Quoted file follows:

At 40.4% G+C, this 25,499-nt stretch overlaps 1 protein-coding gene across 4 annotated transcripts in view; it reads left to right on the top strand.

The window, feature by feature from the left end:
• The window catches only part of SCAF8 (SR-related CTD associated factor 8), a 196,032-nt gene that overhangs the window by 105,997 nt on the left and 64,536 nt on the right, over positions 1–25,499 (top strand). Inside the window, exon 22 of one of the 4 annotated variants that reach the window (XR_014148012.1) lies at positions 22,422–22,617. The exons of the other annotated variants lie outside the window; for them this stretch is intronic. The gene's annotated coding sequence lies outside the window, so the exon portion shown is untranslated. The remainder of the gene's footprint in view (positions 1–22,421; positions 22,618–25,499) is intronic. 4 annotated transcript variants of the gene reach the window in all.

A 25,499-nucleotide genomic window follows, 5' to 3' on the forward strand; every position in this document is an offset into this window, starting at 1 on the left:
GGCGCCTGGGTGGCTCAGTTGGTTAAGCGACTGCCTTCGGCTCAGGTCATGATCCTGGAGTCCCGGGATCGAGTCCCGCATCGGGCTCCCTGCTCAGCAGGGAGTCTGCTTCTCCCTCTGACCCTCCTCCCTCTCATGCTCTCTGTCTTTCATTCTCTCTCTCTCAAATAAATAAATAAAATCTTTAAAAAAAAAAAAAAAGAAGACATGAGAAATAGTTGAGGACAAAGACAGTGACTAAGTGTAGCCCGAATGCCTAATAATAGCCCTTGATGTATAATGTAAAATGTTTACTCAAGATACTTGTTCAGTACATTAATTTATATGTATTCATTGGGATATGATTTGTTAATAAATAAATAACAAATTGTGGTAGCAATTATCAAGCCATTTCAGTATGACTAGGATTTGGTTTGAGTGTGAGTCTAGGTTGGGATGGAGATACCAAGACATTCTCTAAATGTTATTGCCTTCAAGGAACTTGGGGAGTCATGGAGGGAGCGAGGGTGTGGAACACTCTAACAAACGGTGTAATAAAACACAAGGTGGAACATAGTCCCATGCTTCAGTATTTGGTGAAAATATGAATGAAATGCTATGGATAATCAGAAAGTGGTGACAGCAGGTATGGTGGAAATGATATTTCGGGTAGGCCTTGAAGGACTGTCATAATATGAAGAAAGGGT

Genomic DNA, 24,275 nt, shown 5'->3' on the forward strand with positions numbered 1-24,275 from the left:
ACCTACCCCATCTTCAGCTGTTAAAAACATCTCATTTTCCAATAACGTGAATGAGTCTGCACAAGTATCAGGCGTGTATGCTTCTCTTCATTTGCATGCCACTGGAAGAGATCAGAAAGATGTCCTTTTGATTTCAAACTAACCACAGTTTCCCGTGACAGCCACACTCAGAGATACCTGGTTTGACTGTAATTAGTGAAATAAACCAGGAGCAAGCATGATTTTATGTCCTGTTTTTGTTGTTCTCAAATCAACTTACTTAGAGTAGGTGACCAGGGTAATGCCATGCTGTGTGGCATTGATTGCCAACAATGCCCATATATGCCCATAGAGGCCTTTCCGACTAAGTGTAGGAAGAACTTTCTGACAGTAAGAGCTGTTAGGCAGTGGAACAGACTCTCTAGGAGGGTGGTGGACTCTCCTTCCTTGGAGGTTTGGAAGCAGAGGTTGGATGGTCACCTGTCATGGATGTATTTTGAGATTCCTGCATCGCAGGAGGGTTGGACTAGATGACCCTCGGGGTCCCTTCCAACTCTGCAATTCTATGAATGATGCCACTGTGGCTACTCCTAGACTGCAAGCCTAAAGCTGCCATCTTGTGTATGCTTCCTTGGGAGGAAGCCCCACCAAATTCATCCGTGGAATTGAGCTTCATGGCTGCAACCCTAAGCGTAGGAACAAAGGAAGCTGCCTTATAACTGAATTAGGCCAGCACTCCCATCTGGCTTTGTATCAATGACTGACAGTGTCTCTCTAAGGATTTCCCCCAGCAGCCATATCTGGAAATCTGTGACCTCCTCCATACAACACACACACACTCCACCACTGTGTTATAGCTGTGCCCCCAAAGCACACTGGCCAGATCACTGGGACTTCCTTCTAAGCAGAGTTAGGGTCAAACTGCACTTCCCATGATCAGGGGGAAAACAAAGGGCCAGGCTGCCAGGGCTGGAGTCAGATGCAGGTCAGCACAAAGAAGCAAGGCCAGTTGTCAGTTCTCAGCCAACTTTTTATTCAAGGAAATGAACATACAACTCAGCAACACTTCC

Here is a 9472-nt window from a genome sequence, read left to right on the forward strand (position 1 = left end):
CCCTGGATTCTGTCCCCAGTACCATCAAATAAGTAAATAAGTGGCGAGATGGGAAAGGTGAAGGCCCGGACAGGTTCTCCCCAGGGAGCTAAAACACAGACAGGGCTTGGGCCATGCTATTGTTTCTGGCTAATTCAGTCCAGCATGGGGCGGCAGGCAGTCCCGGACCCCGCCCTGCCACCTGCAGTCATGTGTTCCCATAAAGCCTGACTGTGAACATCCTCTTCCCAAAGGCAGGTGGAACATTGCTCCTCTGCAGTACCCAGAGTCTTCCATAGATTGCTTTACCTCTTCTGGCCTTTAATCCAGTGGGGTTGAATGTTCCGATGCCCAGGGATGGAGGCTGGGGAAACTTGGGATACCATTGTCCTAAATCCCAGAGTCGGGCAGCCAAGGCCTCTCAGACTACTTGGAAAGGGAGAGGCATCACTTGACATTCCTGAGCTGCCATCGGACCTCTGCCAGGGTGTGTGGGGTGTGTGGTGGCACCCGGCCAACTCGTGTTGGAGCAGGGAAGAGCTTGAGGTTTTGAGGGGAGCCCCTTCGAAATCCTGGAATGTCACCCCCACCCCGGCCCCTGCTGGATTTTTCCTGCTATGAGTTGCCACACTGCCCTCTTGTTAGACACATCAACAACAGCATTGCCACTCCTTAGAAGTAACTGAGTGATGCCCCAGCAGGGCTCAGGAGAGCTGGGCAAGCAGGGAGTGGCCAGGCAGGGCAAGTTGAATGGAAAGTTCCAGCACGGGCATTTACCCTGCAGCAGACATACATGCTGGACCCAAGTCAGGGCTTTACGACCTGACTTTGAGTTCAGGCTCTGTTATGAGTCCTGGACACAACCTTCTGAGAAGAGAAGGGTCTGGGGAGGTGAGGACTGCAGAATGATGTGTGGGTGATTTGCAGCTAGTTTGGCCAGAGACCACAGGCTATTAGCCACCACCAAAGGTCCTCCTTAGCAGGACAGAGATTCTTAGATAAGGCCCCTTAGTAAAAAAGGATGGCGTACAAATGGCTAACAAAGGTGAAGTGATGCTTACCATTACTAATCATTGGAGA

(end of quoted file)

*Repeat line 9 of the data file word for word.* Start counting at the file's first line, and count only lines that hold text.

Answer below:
CCCTGGATTCTGTCCCCAGTACCATCAAATAAGTAAATAAGTGGCGAGATGGGAAAGGTGAAGGCCCGGACAGGTTCTCCCCAGGGAGCTAAAACACAGACAGGGCTTGGGCCATGCTATTGTTTCTGGCTAATTCAGTCCAGCATGGGGCGGCAGGCAGTCCCGGACCCCGCCCTGCCACCTGCAGTCATGTGTTCCCATAAAGCCTGACTGTGAACATCCTCTTCCCAAAGGCAGGTGGAACATTGCTCCTCTGCAGTACCCAGAGTCTTCCATAGATTGCTTTACCTCTTCTGGCCTTTAATCCAGTGGGGTTGAATGTTCCGATGCCCAGGGATGGAGGCTGGGGAAACTTGGGATACCATTGTCCTAAATCCCAGAGTCGGGCAGCCAAGGCCTCTCAGACTACTTGGAAAGGGAGAGGCATCACTTGACATTCCTGAGCTGCCATCGGACCTCTGCCAGGGTGTGTGGGGTGTGTGGTGGCACCCGGCCAACTCGTGTTGGAGCAGGGAAGAGCTTGAGGTTTTGAGGGGAGCCCCTTCGAAATCCTGGAATGTCACCCCCACCCCGGCCCCTGCTGGATTTTTCCTGCTATGAGTTGCCACACTGCCCTCTTGTTAGACACATCAACAACAGCATTGCCACTCCTTAGAAGTAACTGAGTGATGCCCCAGCAGGGCTCAGGAGAGCTGGGCAAGCAGGGAGTGGCCAGGCAGGGCAAGTTGAATGGAAAGTTCCAGCACGGGCATTTACCCTGCAGCAGACATACATGCTGGACCCAAGTCAGGGCTTTACGACCTGACTTTGAGTTCAGGCTCTGTTATGAGTCCTGGACACAACCTTCTGAGAAGAGAAGGGTCTGGGGAGGTGAGGACTGCAGAATGATGTGTGGGTGATTTGCAGCTAGTTTGGCCAGAGACCACAGGCTATTAGCCACCACCAAAGGTCCTCCTTAGCAGGACAGAGATTCTTAGATAAGGCCCCTTAGTAAAAAAGGATGGCGTACAAATGGCTAACAAAGGTGAAGTGATGCTTACCATTACTAATCATTGGAGA